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Murray Gives Slight Change In Testimony

Psychologist Concedes Minor Mistake on Evidence About Chambers' 'Grandiose Ideas'


Cross examination of Dr. Henry A. Murray '15, lecturer on Clinical Psychology, ended yesterday in the Alger Hiss LL.B. '29 trial in New York City as Dr. Murray altered only one minor point in his earlier analysis of Whittaker Chambers, leading accuser of the defendant.

As the defense concluded its evidence for the trial, prosecutor Thomas F. Murphy came forward and attempted to tear down the testimony of Dr. Murray and Dr. Carl A.L. Binger '10, both of whom claimed in a previous session that Chambers had a "psychopathic personality."

Better Than Stalin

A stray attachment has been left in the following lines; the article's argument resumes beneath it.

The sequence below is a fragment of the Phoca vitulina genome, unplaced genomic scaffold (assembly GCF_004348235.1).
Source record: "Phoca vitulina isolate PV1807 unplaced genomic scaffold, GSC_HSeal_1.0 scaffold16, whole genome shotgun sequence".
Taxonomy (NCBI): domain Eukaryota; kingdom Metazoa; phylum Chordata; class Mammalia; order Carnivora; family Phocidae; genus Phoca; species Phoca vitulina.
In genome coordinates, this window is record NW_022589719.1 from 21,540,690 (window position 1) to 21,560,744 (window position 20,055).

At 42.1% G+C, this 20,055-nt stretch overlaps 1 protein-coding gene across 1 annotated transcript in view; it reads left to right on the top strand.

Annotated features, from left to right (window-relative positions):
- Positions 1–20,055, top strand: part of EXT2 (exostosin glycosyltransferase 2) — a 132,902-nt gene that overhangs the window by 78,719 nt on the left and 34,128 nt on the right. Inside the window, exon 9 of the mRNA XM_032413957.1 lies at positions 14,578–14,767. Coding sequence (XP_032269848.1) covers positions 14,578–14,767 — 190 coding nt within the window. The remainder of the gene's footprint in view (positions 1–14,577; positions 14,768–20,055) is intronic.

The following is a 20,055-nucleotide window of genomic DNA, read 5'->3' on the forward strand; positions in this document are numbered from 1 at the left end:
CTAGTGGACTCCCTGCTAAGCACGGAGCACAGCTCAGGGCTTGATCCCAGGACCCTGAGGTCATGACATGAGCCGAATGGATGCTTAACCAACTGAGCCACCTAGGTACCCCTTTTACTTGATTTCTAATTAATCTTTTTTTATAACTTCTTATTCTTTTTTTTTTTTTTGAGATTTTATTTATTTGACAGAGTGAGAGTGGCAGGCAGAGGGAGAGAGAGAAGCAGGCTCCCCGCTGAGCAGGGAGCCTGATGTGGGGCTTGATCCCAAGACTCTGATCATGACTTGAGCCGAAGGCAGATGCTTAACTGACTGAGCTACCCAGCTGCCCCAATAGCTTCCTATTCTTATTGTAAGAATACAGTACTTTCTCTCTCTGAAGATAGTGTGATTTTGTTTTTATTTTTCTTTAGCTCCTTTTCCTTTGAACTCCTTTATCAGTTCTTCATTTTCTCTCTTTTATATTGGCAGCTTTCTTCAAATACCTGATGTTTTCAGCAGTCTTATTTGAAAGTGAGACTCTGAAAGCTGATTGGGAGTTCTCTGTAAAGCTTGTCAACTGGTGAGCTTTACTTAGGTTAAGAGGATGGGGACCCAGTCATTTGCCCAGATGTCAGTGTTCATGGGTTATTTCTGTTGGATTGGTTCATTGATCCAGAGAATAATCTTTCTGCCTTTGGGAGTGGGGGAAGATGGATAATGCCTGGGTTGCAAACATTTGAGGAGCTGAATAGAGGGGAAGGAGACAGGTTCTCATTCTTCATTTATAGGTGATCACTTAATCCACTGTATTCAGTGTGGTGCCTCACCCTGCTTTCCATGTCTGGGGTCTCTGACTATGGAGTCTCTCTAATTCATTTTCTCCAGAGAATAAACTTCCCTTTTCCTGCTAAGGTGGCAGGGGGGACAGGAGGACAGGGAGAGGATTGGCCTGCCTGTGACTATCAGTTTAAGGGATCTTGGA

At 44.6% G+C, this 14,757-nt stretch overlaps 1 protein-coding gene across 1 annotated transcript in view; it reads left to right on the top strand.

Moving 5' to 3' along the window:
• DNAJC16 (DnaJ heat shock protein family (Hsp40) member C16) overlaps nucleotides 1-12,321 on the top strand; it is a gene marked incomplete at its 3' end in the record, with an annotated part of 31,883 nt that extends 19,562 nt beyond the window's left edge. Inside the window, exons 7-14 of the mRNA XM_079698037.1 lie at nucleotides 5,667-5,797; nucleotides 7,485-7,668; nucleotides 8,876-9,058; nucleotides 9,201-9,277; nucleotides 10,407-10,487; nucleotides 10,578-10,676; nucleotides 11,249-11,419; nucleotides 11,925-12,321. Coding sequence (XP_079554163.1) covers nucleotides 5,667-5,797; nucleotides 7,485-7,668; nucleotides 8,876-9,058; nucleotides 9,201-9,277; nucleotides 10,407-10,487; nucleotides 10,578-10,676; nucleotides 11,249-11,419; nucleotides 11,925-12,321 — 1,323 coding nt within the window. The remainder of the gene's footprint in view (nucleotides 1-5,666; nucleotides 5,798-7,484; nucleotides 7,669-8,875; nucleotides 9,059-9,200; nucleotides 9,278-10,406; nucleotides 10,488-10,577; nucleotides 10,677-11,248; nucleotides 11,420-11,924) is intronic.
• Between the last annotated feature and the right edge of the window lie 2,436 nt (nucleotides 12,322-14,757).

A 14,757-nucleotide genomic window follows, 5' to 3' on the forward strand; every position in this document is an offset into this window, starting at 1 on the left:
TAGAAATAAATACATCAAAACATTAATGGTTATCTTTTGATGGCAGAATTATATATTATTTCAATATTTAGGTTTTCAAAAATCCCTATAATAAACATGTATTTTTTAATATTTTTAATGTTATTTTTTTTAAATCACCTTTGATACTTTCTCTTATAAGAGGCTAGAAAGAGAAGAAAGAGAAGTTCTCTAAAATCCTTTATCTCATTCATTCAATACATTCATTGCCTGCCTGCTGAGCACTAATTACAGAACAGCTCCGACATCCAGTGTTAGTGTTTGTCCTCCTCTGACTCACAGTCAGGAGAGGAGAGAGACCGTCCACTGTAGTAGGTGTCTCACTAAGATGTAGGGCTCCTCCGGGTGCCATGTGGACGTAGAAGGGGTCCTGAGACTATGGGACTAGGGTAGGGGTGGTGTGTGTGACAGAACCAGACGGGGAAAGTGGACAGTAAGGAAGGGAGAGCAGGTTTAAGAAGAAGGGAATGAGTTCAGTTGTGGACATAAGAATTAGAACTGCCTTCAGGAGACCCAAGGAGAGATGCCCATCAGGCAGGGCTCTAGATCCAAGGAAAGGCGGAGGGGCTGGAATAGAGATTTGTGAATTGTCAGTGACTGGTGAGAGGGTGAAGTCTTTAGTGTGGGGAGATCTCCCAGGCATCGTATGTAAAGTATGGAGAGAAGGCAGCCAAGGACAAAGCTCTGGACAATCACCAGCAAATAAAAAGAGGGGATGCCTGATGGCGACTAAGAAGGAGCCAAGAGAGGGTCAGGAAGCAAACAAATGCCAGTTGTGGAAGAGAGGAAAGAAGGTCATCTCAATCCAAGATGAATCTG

In his earlier statement Dr. Murray said that the fact that Chambers once called himself a better Communist than Joseph Stalin was an indication that he had "grandiose ideas." Yesterday, however, Murphy told the psychologist that Chambers' remark was not completely voluntary, but was not completely voluntary, but was made during a cross-examination by Hiss' lawyer.

The prosecutor asked Dr. Murray if this fact altered his opinion. The witness nodded and replied, "I scratch that item out entirely." It was the first time he had conceded a point to the government. The rest of his previous diagnosis remained unchanged.

With the burden of defense testimony out of the way, the trial is expected to end soon--possibly this week.

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